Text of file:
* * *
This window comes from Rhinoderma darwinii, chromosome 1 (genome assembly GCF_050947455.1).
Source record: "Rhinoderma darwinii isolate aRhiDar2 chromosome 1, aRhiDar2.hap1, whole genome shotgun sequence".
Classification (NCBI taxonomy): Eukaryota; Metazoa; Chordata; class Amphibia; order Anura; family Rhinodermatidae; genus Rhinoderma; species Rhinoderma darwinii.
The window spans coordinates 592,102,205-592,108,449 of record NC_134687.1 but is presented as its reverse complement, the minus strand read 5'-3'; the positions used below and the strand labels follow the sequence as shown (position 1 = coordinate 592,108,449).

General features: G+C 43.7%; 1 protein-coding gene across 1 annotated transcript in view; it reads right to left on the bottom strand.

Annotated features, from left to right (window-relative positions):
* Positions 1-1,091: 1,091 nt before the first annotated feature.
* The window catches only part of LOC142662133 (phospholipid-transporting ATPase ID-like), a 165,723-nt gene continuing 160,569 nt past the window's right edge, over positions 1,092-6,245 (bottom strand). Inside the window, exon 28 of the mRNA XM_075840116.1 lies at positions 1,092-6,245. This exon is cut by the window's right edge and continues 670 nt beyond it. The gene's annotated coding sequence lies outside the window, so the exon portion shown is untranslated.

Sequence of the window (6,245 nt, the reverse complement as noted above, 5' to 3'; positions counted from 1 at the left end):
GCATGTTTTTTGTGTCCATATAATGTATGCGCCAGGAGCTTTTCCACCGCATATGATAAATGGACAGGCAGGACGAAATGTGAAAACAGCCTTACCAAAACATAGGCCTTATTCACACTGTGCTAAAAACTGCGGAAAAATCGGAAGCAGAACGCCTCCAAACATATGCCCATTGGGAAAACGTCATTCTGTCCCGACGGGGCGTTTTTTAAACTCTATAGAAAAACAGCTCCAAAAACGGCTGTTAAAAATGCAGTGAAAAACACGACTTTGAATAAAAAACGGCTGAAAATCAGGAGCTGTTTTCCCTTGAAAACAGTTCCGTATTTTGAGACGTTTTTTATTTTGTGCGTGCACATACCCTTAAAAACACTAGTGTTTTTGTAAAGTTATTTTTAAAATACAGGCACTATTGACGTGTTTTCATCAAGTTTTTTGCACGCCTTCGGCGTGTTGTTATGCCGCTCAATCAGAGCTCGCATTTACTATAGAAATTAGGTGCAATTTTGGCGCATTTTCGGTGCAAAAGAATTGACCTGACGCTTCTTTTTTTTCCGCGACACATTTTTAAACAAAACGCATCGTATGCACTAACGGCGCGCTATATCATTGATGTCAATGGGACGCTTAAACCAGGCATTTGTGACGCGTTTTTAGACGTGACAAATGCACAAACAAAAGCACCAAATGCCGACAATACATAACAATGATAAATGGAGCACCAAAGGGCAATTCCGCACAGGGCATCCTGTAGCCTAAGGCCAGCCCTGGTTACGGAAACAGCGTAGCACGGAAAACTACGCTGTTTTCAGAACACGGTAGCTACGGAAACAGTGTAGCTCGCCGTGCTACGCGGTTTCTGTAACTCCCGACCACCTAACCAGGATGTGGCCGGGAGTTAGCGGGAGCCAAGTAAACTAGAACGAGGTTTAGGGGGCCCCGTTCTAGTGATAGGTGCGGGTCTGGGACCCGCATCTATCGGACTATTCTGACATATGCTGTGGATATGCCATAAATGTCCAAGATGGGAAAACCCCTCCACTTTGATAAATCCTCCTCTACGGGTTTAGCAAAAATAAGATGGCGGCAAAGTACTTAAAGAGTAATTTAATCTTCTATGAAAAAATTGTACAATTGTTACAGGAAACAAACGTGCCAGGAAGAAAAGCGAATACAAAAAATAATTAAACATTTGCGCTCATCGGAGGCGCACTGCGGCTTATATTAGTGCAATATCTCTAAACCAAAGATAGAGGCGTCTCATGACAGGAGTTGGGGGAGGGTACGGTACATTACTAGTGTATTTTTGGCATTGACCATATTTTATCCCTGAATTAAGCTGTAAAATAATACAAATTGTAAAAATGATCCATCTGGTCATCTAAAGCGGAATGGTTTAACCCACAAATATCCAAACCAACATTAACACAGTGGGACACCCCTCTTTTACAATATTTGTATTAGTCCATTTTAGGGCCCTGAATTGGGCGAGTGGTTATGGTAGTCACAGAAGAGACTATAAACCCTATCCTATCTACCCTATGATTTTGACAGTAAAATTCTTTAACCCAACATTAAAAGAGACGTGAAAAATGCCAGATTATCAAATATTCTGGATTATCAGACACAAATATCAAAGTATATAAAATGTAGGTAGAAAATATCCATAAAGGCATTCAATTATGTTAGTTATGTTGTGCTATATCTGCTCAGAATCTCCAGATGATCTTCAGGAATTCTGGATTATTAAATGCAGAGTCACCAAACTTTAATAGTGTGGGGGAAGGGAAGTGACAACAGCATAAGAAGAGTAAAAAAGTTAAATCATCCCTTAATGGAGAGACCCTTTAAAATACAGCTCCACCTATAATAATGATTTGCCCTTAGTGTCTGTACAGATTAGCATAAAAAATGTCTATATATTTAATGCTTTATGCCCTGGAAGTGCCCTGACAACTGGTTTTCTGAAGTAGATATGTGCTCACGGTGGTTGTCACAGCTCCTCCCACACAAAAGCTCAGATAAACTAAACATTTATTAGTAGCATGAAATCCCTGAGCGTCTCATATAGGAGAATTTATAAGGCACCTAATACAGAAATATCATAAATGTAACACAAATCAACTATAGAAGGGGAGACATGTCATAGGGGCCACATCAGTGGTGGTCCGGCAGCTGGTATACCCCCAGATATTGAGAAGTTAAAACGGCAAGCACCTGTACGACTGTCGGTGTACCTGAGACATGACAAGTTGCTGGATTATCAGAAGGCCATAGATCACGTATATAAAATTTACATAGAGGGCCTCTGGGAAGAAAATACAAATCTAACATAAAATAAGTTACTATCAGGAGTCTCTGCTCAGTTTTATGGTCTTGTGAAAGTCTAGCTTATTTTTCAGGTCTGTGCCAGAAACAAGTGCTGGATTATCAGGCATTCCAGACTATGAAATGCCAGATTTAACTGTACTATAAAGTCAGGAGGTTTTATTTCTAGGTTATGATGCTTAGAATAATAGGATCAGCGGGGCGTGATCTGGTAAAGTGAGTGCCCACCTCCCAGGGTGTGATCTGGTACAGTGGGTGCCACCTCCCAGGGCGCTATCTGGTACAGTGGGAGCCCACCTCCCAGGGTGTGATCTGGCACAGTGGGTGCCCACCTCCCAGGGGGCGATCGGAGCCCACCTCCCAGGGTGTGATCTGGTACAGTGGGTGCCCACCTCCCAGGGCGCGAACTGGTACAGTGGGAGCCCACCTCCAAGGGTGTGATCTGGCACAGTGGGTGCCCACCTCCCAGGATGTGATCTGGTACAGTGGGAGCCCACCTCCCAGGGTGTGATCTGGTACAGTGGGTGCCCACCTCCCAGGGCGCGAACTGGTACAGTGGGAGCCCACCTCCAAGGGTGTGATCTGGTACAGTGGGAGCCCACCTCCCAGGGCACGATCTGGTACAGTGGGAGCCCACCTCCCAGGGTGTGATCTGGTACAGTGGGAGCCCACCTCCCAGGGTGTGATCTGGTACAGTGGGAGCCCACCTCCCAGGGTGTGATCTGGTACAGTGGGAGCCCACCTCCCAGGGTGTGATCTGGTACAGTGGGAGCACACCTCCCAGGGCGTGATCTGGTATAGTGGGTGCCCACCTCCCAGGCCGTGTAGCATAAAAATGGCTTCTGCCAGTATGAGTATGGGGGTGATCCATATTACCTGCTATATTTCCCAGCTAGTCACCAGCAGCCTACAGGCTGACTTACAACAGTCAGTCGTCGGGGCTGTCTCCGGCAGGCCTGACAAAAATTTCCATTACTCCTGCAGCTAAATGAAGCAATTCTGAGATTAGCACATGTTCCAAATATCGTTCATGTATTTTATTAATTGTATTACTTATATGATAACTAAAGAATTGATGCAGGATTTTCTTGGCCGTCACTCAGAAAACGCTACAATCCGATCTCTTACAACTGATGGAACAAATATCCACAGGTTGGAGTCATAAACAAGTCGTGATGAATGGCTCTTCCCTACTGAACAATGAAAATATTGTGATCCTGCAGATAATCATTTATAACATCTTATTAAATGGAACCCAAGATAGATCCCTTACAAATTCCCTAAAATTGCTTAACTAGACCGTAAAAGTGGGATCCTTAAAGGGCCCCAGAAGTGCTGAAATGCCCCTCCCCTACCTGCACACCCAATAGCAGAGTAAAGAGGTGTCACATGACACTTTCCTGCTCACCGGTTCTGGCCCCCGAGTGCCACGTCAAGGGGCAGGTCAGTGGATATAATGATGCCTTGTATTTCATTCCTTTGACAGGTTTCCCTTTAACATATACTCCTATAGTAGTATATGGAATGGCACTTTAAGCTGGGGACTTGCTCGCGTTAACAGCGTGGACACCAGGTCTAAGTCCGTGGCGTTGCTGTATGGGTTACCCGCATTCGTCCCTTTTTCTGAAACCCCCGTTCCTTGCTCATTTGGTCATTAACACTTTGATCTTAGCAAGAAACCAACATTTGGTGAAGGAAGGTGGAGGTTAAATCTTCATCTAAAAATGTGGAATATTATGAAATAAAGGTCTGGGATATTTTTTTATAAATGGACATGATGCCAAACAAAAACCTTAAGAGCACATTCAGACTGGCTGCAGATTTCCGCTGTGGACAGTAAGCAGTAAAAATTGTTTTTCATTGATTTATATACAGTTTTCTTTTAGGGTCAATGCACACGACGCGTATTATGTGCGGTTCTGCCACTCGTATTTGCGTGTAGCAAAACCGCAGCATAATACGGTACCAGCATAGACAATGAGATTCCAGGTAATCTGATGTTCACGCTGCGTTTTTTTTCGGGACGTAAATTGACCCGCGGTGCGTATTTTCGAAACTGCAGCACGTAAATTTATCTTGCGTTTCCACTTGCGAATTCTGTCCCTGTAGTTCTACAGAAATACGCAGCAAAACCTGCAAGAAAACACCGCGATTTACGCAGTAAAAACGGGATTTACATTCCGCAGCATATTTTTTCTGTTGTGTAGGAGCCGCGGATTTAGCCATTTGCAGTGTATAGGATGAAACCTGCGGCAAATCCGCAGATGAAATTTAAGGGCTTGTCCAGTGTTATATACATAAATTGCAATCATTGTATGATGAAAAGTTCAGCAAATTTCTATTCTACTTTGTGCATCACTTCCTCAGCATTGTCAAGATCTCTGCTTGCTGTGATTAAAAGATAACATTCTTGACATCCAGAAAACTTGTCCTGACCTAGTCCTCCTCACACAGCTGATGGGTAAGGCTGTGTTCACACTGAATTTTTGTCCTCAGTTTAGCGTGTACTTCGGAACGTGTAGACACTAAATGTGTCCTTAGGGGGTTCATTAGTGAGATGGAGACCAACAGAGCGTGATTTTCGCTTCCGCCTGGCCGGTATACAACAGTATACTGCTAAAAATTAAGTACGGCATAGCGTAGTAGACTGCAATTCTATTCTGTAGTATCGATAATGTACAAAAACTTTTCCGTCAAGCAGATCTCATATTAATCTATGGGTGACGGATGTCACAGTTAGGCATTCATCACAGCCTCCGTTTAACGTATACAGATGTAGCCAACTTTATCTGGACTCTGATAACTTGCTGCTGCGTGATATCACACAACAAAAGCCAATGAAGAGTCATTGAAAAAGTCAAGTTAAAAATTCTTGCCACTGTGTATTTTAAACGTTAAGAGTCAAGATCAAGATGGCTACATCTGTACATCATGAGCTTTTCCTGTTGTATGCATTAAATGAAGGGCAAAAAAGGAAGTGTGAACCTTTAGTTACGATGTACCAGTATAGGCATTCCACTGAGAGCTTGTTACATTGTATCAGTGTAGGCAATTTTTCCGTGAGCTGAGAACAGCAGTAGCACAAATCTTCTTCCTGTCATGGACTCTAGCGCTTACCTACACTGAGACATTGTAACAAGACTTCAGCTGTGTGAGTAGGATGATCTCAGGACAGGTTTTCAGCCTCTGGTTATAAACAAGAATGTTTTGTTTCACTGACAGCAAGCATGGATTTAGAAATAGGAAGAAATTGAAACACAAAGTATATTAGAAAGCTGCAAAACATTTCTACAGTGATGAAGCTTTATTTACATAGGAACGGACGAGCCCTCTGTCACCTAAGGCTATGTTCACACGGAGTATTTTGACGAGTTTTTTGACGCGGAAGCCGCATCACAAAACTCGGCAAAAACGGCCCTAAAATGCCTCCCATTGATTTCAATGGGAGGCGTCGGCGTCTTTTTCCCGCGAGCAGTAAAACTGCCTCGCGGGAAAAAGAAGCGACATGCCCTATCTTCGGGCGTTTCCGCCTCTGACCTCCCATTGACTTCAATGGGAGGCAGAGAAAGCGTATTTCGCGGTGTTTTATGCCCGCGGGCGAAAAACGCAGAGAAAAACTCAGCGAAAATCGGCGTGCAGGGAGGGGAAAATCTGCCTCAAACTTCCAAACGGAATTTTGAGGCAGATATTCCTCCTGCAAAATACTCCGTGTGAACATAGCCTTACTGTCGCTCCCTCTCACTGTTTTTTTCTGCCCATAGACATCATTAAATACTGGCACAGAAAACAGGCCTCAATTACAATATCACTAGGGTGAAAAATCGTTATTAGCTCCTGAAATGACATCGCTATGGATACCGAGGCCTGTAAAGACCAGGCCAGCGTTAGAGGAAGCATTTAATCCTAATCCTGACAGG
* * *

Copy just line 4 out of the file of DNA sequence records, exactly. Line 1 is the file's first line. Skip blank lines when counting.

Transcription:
The window spans coordinates 592,102,205-592,108,449 of record NC_134687.1 but is presented as its reverse complement, the minus strand read 5'-3'; the positions used below and the strand labels follow the sequence as shown (position 1 = coordinate 592,108,449).